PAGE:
Perusing the internets last week I was surprised to learn that there’s a small indie effort collecting together in an effort to turn the book into a documentary film. Directed by Bram Mengelers and following the path of Mr. Farley himself, the project is just starting to build funding over at indiegogo, and if they can raise $8,000 by the middle of October the project will officially launch.

David never mentioned this to me, which I think is pretty great, so I think that the least that we can do is mention it at Gadling.

Take a look at the indiegogo fundraising page. If you’re compelled by the effort or story, take some time to donate. As a perk, you can get anything from postcards from Mr. Farley’s journey to an all expenses paid 5 day trip to Rome and Calcata. Either way, you’re supporting a great cause and a great writer.

A New Globally Inspired Italian Cuisine? Not Just Yet.

A New Globally Inspired Italian Cuisine? Not Just Yet. I was sitting at the bar of one of Italy’s most bizarre restaurants in one of Italy’s most bizarre towns about to watch a confrontation between a diner and a chef. A well-dressed man in his mid-30s had just wrinkled his nose at the menu and shrugged, murmuring something about not being able to recognize anything on the menu “You know what’s wrong with this country?” asked Pancho Garrison, 59-year-old Texas-born chef, who has lived in Italy most his life. The man shrugged again. “Italy is a country of mama’s boys. You’ve got the best cuisine in the world,” added Garrison, “but it’s time that you move away from your mama and start trying new things.” Then, as he usually did, he told the diner that he would bring out a procession of menu items for him to try and would not stop until he ate something he liked. On the house.

Sadly, the Grotta dei Germogli, located in Calcata, a medieval hill town about 30 miles north of Rome, recently shut down (but hopefully that’s just temporary). But if you were lucky enough to eat there, you wouldn’t have been wrong to think that Garrison was on a mission, that diner by diner he’s trying to change the way Italians eat. Watching Garrison work (and seeing people’s reaction to his cooking) was a thought-provoking exercise into the mind of the Italian eater. Thanks to people like Garrison and others in Italy who are actively trying to make the cuisine more progressive things are slowly changing in Italy. Is this going to be part of a revolution of a globally inspired Italian fare? Until very recently Italy was a country where the definition of “fusion cuisine” hardly went beyond mixing basil from Genoa and tomatoes from the Neapolitan countryside; where staunch Roman eaters considered northern Italian cuisine “foreign”; or digging up a baseball-sized truffle was easier than finding a non-Italian restaurant, eating outside the canon of Italian cuisine was nearly unthinkable. And, like at the Grotta, serving Italian-inspired dishes that included ingredients like peanut sauce, coconut milk, and curry to Italians seemed down right radical. But let’s not jump to conclusions. There are a lot more people who are perfectly satisfied the cuisine is lodged where it is.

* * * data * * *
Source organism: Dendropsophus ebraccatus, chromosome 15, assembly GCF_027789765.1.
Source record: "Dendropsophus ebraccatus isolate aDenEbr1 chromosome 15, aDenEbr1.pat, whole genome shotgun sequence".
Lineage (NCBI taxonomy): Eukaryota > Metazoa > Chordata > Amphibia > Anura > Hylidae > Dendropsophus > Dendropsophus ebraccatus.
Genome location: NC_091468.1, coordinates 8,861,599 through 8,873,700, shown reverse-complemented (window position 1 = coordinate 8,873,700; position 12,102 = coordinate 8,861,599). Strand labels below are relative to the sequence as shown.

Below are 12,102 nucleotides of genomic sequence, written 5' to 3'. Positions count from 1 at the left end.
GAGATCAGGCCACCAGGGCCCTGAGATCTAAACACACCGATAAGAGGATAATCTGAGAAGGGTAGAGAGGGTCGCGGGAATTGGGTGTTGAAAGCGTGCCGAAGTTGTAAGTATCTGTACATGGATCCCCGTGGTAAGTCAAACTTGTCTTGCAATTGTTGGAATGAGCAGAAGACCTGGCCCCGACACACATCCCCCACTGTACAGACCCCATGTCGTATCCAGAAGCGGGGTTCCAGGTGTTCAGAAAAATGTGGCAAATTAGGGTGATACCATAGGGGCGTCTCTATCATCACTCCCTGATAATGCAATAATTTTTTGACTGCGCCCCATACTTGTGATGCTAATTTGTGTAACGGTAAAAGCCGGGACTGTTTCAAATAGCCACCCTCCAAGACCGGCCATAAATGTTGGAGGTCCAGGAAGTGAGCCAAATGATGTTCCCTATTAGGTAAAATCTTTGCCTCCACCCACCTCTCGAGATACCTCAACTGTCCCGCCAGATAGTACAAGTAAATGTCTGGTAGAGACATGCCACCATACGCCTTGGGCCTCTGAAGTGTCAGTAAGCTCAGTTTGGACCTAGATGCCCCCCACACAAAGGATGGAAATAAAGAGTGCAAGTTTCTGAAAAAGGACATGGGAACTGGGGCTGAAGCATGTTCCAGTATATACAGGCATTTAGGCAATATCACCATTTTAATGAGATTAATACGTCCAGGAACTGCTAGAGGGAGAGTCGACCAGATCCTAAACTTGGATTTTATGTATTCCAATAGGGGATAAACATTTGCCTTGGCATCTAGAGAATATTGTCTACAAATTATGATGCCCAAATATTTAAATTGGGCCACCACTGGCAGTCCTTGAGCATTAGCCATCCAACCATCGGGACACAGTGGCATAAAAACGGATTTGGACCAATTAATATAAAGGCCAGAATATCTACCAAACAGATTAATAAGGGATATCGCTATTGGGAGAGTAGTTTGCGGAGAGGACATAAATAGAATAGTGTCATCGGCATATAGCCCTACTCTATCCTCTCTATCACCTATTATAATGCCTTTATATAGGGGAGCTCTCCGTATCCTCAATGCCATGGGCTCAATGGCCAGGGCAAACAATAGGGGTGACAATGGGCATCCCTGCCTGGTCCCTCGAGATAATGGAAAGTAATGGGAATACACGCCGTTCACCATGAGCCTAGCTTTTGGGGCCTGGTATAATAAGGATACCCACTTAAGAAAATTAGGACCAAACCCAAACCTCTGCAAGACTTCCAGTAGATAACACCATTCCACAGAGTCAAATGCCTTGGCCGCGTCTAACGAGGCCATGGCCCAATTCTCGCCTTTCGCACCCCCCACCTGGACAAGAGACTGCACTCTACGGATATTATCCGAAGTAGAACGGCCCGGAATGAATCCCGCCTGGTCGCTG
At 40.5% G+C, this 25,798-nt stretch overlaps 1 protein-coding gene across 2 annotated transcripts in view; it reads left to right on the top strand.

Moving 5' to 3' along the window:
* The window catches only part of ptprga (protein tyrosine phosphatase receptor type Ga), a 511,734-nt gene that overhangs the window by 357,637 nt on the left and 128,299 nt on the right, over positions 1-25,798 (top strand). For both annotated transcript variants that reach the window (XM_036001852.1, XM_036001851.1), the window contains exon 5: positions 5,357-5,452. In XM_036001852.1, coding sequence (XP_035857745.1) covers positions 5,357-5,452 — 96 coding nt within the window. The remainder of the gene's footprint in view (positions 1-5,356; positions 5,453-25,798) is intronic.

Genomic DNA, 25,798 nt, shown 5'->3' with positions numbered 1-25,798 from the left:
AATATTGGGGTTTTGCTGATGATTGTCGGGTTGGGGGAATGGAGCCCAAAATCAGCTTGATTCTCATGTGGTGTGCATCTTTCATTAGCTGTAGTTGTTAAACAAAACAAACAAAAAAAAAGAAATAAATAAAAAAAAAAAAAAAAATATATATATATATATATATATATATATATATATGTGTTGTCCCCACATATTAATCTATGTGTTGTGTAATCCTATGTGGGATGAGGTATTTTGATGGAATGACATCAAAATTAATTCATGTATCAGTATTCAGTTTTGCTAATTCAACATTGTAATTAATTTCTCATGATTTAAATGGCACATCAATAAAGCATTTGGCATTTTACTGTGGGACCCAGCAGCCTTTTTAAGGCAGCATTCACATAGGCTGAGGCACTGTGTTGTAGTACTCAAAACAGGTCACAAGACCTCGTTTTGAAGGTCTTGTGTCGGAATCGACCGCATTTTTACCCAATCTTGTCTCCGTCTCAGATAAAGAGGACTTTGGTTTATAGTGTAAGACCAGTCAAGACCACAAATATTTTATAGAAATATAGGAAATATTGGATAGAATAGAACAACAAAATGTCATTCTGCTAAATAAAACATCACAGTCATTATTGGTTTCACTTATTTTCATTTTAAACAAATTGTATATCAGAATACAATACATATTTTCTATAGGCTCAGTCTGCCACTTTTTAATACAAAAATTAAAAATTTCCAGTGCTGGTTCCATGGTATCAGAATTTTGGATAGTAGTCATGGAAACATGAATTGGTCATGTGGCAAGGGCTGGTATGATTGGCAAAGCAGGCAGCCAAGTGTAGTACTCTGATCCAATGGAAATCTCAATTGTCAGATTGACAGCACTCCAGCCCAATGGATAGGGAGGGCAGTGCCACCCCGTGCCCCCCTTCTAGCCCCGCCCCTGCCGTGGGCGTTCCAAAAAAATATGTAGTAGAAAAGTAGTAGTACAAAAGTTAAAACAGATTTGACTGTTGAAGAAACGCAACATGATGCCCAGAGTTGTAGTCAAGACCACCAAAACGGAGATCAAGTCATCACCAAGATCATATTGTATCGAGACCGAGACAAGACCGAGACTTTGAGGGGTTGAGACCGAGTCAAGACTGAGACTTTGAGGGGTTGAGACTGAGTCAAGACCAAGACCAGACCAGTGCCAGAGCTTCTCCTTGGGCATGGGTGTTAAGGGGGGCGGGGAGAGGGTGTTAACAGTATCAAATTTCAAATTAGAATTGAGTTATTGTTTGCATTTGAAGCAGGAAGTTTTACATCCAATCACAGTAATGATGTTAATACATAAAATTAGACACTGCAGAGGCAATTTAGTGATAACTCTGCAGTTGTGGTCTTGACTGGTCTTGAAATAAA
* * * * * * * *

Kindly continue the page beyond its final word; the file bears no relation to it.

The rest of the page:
But this night I was at the bar watching Garrison argue with the diner just another night. It’s perfectly fitting, though, that the Grotta was in Calcata, a hill town known as the “paesi dei artisti” because of the respected artists who moved here after the village was nearly abandoned in the late ’60s (among them are famed architect Paolo Portoghesi, sculptor Costantino Morosin, and painters Giancarlo Croce and Romano Vitali).

Garrison, who’s also an accomplished mosaic artist (he did all the work in the restaurant), said his menu worked because Mediterranean cuisine is so flexible. “It’s versatile enough,” he said from Grotta’s open kitchen, “that you can tweak it in ways that will change it just enough, but still keep its form.” Like the taglietelle with a coconut-tomato-basil sauce. It looks like it could be a standard tomato sauce, but then you try it and it’s like nothing anyone’s mom ever made. Or the gnocchi with almond pesto. To top it off, he would pair his menu with top-shelf (but surprisingly affordable) bottles of Italian vino.


And that diner who wrinkled his nose at the “unusual” menu? He said “buonissimo,” with the first thing Garrison brought out, curried meatballs on a bed of organic whole-wheat rice. He loved it. There’s one more convert.

Talking Travel: David Farley, Author of An Irreverent Curiosity

Striking a balance between being informative and being entertaining is one of the most difficult aspects of non-fiction writing. And when it comes to travel writing, it becomes even more challenging. The author needs to educate readers about people and places while also keeping them engaged in his own personal story. Thankfully, travel writer David Farley has done just that and managed to go the extra mile of writing a truly enjoyable, educational and funny chronicle of his time in Calcata, Italy searching for Jesus’ foreskin. Yes, you read that correctly. He was searching for the lost foreskin of Jesus and details it in his new book, An Irreverent Curiosity